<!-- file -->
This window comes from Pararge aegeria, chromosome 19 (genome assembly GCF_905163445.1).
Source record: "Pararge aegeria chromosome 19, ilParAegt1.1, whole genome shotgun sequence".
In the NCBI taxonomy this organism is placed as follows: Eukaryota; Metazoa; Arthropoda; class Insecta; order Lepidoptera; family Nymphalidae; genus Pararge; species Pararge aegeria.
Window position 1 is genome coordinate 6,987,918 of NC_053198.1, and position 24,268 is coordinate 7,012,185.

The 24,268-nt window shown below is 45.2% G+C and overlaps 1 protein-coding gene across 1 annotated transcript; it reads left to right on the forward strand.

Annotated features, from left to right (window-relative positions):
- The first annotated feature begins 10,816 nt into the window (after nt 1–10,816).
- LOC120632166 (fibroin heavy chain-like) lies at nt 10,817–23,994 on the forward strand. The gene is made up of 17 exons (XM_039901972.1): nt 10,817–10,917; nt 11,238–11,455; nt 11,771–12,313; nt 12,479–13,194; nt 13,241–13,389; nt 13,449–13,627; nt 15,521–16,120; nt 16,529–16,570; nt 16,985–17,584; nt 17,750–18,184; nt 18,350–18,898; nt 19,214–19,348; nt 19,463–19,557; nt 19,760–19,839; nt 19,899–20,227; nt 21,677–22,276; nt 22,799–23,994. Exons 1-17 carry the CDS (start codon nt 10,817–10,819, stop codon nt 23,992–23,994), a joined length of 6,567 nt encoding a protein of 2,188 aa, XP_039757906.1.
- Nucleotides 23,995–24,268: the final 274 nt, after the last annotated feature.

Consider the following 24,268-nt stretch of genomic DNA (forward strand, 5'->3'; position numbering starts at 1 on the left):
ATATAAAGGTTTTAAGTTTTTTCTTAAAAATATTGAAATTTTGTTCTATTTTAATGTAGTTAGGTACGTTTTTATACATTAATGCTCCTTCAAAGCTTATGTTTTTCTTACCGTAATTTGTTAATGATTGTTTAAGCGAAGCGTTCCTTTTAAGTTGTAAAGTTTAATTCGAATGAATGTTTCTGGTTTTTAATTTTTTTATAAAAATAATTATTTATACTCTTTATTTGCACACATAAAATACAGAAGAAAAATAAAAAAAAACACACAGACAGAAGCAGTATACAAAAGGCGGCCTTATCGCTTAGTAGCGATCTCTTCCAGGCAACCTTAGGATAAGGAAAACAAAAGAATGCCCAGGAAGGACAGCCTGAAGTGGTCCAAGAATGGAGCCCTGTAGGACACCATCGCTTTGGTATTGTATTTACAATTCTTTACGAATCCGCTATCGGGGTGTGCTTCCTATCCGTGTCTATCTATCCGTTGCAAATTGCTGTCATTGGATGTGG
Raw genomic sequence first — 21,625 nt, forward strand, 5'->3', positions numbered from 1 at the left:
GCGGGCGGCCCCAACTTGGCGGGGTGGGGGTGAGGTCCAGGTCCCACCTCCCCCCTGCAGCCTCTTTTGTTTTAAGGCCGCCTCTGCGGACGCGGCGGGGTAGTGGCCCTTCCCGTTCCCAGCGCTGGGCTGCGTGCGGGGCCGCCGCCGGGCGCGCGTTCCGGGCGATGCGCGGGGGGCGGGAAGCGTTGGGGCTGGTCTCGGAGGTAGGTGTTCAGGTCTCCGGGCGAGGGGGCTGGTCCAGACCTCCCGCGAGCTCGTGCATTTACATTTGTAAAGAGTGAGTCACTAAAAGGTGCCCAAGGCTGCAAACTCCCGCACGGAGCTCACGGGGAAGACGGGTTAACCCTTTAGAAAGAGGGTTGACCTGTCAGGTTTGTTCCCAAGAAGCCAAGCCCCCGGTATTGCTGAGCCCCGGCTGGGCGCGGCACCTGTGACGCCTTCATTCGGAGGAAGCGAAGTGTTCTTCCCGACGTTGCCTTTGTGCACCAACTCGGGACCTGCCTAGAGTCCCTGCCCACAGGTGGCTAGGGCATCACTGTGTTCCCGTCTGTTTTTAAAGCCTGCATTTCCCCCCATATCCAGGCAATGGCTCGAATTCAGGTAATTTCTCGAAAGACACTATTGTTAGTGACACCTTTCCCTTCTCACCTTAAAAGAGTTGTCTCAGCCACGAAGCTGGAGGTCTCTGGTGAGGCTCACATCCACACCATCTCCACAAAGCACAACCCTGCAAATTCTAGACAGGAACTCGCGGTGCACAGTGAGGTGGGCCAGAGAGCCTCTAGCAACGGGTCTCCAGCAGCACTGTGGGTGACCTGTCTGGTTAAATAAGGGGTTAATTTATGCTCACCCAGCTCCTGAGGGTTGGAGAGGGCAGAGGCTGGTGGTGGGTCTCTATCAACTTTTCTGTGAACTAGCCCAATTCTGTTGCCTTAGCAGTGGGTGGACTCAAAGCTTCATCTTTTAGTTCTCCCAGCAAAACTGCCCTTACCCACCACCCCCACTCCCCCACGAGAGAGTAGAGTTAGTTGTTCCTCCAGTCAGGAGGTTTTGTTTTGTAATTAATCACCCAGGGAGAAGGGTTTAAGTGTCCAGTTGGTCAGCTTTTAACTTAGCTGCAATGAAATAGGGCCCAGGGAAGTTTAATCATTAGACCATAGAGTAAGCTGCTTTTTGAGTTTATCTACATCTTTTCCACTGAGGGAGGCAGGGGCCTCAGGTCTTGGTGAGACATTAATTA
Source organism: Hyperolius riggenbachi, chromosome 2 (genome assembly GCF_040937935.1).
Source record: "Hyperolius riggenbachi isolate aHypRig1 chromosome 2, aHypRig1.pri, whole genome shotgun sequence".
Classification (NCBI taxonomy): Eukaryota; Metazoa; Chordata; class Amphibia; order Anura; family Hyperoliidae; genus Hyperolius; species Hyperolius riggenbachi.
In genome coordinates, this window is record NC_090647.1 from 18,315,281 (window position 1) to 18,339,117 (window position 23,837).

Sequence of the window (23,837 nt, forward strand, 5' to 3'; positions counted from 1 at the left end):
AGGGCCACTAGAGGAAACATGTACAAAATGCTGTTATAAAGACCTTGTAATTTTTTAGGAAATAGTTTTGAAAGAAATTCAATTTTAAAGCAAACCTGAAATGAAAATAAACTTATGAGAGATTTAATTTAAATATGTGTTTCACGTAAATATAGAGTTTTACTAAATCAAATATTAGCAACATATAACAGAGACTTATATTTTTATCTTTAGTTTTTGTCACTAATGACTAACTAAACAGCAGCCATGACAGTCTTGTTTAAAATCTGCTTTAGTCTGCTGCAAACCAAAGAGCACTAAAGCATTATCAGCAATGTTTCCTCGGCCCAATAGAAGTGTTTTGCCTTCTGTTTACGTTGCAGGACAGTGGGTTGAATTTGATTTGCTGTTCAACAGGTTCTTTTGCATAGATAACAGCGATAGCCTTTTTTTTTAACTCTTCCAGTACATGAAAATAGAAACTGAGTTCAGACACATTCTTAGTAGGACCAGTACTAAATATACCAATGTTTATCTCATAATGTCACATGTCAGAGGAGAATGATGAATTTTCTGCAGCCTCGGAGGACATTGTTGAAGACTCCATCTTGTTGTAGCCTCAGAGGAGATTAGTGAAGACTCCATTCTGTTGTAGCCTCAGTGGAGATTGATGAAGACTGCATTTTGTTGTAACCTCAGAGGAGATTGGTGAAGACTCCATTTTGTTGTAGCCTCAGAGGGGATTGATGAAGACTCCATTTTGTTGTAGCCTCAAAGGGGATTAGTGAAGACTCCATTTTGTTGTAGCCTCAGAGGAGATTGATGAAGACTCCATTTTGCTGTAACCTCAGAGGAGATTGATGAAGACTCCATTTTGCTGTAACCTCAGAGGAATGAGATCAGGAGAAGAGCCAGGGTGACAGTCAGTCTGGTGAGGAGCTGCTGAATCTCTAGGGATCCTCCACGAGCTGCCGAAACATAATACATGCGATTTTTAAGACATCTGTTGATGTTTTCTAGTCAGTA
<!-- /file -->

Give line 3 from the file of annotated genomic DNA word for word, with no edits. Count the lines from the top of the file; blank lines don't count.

In the NCBI taxonomy this organism is placed as follows: Eukaryota; Metazoa; Arthropoda; class Insecta; order Lepidoptera; family Nymphalidae; genus Pararge; species Pararge aegeria.